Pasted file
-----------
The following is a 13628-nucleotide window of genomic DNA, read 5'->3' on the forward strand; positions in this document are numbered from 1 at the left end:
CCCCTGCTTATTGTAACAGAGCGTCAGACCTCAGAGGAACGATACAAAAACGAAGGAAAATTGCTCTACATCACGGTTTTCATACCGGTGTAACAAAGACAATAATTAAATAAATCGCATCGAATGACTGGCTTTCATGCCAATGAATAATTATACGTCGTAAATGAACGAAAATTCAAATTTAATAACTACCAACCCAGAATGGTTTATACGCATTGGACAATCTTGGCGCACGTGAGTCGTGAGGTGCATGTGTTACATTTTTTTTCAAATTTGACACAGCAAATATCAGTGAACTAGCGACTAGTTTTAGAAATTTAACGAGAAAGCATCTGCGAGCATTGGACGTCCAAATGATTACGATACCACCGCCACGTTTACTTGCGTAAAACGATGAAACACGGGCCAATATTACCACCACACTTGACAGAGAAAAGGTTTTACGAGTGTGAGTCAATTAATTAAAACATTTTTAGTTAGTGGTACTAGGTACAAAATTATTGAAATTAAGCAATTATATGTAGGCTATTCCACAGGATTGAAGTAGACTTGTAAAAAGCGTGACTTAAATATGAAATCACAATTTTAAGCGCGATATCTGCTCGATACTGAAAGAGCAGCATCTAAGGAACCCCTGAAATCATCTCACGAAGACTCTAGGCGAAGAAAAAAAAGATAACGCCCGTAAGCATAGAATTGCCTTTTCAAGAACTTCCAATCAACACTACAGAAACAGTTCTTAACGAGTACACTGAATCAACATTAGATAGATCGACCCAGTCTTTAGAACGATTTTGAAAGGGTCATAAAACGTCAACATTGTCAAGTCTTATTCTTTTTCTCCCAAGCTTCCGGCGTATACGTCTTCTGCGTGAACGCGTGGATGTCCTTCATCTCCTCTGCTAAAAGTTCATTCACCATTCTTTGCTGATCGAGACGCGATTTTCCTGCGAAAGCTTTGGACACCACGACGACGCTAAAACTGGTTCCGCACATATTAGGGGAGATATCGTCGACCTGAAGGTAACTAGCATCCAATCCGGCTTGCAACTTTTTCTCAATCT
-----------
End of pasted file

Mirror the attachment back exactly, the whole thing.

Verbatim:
The following is a 13628-nucleotide window of genomic DNA, read 5'->3' on the forward strand; positions in this document are numbered from 1 at the left end:
CCCCTGCTTATTGTAACAGAGCGTCAGACCTCAGAGGAACGATACAAAAACGAAGGAAAATTGCTCTACATCACGGTTTTCATACCGGTGTAACAAAGACAATAATTAAATAAATCGCATCGAATGACTGGCTTTCATGCCAATGAATAATTATACGTCGTAAATGAACGAAAATTCAAATTTAATAACTACCAACCCAGAATGGTTTATACGCATTGGACAATCTTGGCGCACGTGAGTCGTGAGGTGCATGTGTTACATTTTTTTTCAAATTTGACACAGCAAATATCAGTGAACTAGCGACTAGTTTTAGAAATTTAACGAGAAAGCATCTGCGAGCATTGGACGTCCAAATGATTACGATACCACCGCCACGTTTACTTGCGTAAAACGATGAAACACGGGCCAATATTACCACCACACTTGACAGAGAAAAGGTTTTACGAGTGTGAGTCAATTAATTAAAACATTTTTAGTTAGTGGTACTAGGTACAAAATTATTGAAATTAAGCAATTATATGTAGGCTATTCCACAGGATTGAAGTAGACTTGTAAAAAGCGTGACTTAAATATGAAATCACAATTTTAAGCGCGATATCTGCTCGATACTGAAAGAGCAGCATCTAAGGAACCCCTGAAATCATCTCACGAAGACTCTAGGCGAAGAAAAAAAAGATAACGCCCGTAAGCATAGAATTGCCTTTTCAAGAACTTCCAATCAACACTACAGAAACAGTTCTTAACGAGTACACTGAATCAACATTAGATAGATCGACCCAGTCTTTAGAACGATTTTGAAAGGGTCATAAAACGTCAACATTGTCAAGTCTTATTCTTTTTCTCCCAAGCTTCCGGCGTATACGTCTTCTGCGTGAACGCGTGGATGTCCTTCATCTCCTCTGCTAAAAGTTCATTCACCATTCTTTGCTGATCGAGACGCGATTTTCCTGCGAAAGCTTTGGACACCACGACGACGCTAAAACTGGTTCCGCACATATTAGGGGAGATATCGTCGACCTGAAGGTAACTAGCATCCAATCCGGCTTGCAACTTTTTCTCAATCT